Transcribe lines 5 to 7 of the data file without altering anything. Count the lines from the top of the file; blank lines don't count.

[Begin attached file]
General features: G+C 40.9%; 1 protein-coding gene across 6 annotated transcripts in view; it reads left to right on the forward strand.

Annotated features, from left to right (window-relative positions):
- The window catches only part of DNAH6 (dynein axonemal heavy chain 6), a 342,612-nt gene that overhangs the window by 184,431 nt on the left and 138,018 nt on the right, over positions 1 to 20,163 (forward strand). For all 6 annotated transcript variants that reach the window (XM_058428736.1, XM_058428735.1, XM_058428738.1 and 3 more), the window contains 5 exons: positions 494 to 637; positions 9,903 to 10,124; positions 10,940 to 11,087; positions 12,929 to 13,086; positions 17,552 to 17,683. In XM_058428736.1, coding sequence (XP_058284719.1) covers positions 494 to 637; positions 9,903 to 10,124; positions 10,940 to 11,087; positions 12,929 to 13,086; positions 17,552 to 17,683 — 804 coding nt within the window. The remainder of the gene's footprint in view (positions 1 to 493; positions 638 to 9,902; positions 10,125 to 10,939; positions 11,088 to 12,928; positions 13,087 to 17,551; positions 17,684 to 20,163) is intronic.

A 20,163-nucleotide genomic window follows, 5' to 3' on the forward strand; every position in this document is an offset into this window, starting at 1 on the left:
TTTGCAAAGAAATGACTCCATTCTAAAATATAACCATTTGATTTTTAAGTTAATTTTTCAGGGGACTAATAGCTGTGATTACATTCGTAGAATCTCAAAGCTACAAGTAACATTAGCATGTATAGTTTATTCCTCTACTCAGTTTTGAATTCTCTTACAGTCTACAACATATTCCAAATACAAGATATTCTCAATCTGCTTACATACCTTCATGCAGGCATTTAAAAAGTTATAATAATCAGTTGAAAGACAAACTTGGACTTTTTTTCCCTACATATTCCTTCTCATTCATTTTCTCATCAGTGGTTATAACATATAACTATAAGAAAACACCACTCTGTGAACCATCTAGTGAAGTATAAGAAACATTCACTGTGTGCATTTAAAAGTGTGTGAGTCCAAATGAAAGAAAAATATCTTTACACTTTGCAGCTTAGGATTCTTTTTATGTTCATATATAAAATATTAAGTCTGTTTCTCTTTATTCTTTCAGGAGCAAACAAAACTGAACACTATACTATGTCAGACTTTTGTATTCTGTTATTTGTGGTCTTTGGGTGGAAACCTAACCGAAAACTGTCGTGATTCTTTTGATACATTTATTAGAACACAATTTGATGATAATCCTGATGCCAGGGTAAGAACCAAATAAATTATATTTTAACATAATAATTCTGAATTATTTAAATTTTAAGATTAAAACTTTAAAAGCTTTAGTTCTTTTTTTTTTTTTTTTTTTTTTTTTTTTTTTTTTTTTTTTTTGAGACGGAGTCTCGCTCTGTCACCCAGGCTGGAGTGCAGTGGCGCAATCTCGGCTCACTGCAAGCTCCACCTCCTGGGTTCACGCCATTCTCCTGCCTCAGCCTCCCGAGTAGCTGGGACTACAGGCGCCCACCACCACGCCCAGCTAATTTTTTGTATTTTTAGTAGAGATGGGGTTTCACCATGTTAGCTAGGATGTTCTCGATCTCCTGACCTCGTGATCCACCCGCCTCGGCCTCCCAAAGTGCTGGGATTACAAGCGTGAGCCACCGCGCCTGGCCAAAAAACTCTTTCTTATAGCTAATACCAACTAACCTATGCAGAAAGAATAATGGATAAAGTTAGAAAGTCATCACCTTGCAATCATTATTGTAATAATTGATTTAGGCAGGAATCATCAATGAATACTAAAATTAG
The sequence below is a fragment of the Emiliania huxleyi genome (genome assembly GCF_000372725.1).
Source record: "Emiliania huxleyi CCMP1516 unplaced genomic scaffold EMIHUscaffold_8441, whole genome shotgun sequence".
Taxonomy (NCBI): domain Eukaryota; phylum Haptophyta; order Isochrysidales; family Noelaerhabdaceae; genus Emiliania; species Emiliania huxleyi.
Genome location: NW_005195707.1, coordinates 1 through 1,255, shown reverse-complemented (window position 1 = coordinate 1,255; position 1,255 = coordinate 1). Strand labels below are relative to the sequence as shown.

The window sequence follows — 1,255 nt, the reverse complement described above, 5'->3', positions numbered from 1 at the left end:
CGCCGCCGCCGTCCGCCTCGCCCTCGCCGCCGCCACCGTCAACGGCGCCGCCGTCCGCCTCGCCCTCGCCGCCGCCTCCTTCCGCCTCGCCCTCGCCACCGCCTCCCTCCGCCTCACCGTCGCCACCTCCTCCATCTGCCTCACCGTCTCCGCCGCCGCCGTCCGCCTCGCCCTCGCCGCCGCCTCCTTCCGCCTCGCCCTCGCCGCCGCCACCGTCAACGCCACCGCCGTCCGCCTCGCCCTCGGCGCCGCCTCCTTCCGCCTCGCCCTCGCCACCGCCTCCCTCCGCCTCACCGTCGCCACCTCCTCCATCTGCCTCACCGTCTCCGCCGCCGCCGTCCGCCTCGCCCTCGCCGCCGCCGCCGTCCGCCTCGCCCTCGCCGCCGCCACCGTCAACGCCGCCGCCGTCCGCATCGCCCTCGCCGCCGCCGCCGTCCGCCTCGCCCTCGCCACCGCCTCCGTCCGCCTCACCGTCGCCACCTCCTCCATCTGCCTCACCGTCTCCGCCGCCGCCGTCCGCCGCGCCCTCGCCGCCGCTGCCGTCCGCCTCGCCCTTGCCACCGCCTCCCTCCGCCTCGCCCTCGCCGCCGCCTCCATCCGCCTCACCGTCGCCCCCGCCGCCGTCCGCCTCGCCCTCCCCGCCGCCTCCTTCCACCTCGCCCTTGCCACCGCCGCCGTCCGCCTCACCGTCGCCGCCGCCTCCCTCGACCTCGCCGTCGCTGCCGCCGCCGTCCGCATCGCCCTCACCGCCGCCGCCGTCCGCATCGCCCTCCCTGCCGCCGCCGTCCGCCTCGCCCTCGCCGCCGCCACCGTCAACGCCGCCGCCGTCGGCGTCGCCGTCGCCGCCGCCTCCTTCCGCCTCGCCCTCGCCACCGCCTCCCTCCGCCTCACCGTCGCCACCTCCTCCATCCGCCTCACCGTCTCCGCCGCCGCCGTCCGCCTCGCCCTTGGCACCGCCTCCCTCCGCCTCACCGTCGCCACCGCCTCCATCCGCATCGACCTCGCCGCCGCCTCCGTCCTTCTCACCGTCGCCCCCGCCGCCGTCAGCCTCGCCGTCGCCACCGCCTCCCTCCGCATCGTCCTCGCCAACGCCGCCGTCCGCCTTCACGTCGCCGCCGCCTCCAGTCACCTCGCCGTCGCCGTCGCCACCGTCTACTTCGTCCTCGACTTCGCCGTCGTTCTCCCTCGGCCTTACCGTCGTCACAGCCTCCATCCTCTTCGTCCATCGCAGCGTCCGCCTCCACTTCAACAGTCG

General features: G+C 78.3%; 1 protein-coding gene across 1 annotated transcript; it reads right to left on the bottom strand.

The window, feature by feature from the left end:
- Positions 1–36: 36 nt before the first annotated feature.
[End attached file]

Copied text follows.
TTTGCAAAGAAATGACTCCATTCTAAAATATAACCATTTGATTTTTAAGTTAATTTTTCAGGGGACTAATAGCTGTGATTACATTCGTAGAATCTCAAAGCTACAAGTAACATTAGCATGTATAGTTTATTCCTCTACTCAGTTTTGAATTCTCTTACAGTCTACAACATATTCCAAATACAAGATATTCTCAATCTGCTTACATACCTTCATGCAGGCATTTAAAAAGTTATAATAATCAGTTGAAAGACAAACTTGGACTTTTTTTCCCTACATATTCCTTCTCATTCATTTTCTCATCAGTGGTTATAACATATAACTATAAGAAAACACCACTCTGTGAACCATCTAGTGAAGTATAAGAAACATTCACTGTGTGCATTTAAAAGTGTGTGAGTCCAAATGAAAGAAAAATATCTTTACACTTTGCAGCTTAGGATTCTTTTTATGTTCATATATAAAATATTAAGTCTGTTTCTCTTTATTCTTTCAGGAGCAAACAAAACTGAACACTATACTATGTCAGACTTTTGTATTCTGTTATTTGTGGTCTTTGGGTGGAAACCTAACCGAAAACTGTCGTGATTCTTTTGATACATTTATTAGAACACAATTTGATGATAATCCTGATGCCAGGGTAAGAACCAAATAAATTATATTTTAACATAATAATTCTGAATTATTTAAATTTTAAGATTAAAACTTTAAAAGCTTTAGTTCTTTTTTTTTTTTTTTTTTTTTTTTTTTTTTTTTTTTTTTTTTGAGACGGAGTCTCGCTCTGTCACCCAGGCTGGAGTGCAGTGGCGCAATCTCGGCTCACTGCAAGCTCCACCTCCTGGGTTCACGCCATTCTCCTGCCTCAGCCTCCCGAGTAGCTGGGACTACAGGCGCCCACCACCACGCCCAGCTAATTTTTTGTATTTTTAGTAGAGATGGGGTTTCACCATGTTAGCTAGGATGTTCTCGATCTCCTGACCTCGTGATCCACCCGCCTCGGCCTCCCAAAGTGCTGGGATTACAAGCGTGAGCCACCGCGCCTGGCCAAAAAACTCTTTCTTATAGCTAATACCAACTAACCTATGCAGAAAGAATAATGGATAAAGTTAGAAAGTCATCACCTTGCAATCATTATTGTAATAATTGATTTAGGCAGGAATCATCAATGAATACTAAAATTAG
The sequence below is a fragment of the Emiliania huxleyi genome (genome assembly GCF_000372725.1).
Source record: "Emiliania huxleyi CCMP1516 unplaced genomic scaffold EMIHUscaffold_8441, whole genome shotgun sequence".